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Title: An investigation into parents' attitudes to their children having imaginary companions
Author: Sugarman, Sophie
Awarding Body: Institute of Education (University of London)
Current Institution: University College London (University of London)
Date of Award: 2013
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Imaginary companions (ICs) are a relatively common feature of childhood, yet the views of parents regarding their children's creation of and engagement with ICs are relatively unexplored. This study explored the attitudes of parents towards ICs and the factors that relate to variation in views. This study is comprised of two phases. Phase 1 examined the views of mothers and fathers of primary school aged children using a self-completion questionnaire. 228 mothers and 31 fathers participated. Of these 259 parents, 63 had a child with a current or previous IC and 196 had a child without an IC. Phase 2 further examined the views of 12 mothers who had all experienced the phenomenon with their children, using semi-structured interviews. Results indicated that in general, parents held mainly positive or neutral views of ICs. They perceived there to be both advantages and disadvantages for their child, they had some concerns, and would be most inclined to ignore the behaviour. Context was found to also relate to the views of parents, and they would be more inclined to join in with the pretence in private than in public. Experience of ICs was associated with the views of parents, and parents with experience of ICs consistently reported more positive views for all attitudes measured. Child age was also found to impact on the views of parents, who were all less accepting of their children's ICs with increasing child age. It was hypothesised that parents' views may therefore play a part in older children keeping their ICs a secret from others. Furthermore, religious affiliation was also found to result in some variation in parent views. Mothers interviewed all expressed positive views of their children's IC, identifying a number of developmental benefits afforded to the child and identifying their experience to have been positive, thus positively shaping their views of ICs. Their positive views were however found to be conditional upon a number of factors, including the age of the child, the IC being used appropriately, and there being no negative social impact. Whilst the mothers had few concerns for young children with ICs, their concern was found to grow with increasing child age and the prospect of the IC not disappearing after middle childhood. The implications of the study for educational psychology, education and childcare professionals are discussed.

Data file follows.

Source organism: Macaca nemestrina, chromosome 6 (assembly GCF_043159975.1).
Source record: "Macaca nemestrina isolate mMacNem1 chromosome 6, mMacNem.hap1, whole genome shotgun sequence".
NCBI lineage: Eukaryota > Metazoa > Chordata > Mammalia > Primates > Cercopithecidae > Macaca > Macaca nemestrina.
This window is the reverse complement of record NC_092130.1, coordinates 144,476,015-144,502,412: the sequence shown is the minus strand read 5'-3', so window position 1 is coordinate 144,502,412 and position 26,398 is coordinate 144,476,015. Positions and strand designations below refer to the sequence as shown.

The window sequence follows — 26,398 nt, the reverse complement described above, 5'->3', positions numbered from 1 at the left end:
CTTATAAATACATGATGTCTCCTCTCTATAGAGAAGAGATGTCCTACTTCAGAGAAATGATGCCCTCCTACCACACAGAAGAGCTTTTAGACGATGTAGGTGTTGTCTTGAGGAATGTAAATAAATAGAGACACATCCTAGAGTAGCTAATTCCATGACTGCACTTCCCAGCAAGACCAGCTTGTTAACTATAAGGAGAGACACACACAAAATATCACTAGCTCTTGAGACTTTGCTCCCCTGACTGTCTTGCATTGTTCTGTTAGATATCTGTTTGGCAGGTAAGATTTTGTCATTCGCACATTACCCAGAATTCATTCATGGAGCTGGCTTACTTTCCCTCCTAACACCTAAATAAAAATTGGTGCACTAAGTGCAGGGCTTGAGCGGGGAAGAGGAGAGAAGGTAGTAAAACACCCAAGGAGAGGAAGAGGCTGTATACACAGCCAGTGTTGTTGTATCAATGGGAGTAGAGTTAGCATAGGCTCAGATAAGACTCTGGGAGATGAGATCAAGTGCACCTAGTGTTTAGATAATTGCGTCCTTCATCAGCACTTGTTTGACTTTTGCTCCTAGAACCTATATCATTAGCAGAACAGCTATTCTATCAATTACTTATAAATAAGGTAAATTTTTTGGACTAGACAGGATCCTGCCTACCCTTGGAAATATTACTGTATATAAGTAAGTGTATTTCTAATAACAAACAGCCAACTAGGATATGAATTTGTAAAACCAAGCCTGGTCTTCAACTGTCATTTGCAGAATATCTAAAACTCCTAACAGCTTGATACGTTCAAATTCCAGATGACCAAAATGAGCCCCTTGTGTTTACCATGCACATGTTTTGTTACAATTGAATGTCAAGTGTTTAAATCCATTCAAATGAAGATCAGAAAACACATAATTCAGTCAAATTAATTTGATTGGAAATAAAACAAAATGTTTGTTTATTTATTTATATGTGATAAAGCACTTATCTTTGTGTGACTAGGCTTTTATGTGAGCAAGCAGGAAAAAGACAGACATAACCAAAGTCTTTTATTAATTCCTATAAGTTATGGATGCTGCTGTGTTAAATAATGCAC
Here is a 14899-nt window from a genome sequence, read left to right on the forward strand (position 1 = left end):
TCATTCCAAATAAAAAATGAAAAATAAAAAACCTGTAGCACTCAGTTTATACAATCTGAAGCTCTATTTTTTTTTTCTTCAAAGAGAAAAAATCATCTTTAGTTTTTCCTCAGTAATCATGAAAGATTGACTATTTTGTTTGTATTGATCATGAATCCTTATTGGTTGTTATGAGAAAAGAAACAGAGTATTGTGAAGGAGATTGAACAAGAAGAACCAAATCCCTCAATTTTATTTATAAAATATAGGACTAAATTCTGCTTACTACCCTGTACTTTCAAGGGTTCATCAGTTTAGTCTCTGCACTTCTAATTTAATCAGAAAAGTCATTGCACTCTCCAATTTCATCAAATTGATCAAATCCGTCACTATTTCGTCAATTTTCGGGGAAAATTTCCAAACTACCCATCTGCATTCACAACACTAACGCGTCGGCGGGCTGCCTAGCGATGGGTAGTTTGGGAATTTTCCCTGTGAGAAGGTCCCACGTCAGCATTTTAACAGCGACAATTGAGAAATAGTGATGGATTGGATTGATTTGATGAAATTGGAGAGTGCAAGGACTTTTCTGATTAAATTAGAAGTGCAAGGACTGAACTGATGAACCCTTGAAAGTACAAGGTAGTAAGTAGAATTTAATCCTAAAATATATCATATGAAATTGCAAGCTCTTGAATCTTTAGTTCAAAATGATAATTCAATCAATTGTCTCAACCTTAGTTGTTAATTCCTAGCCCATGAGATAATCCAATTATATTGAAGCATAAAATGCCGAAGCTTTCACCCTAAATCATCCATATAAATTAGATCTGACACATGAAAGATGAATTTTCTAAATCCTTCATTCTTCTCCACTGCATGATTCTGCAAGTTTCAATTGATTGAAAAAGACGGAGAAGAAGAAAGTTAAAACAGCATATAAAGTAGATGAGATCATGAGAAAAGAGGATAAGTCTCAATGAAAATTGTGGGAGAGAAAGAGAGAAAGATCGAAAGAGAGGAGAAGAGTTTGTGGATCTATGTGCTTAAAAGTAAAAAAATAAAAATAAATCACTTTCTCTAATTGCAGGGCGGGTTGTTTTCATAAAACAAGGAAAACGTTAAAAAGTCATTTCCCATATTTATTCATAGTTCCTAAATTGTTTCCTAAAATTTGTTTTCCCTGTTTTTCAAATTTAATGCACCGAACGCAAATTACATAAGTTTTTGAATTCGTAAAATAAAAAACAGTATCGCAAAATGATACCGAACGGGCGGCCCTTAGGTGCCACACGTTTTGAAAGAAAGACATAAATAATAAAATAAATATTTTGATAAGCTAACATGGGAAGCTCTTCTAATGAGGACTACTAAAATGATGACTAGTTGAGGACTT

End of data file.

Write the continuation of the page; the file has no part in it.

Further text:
Supervisor: Not available Sponsor: Not available
Qualification Name: Thesis (D.Ed.Phys.) Qualification Level: Doctoral
EThOS ID:  DOI: Not available
Keywords: Psychology and Human Development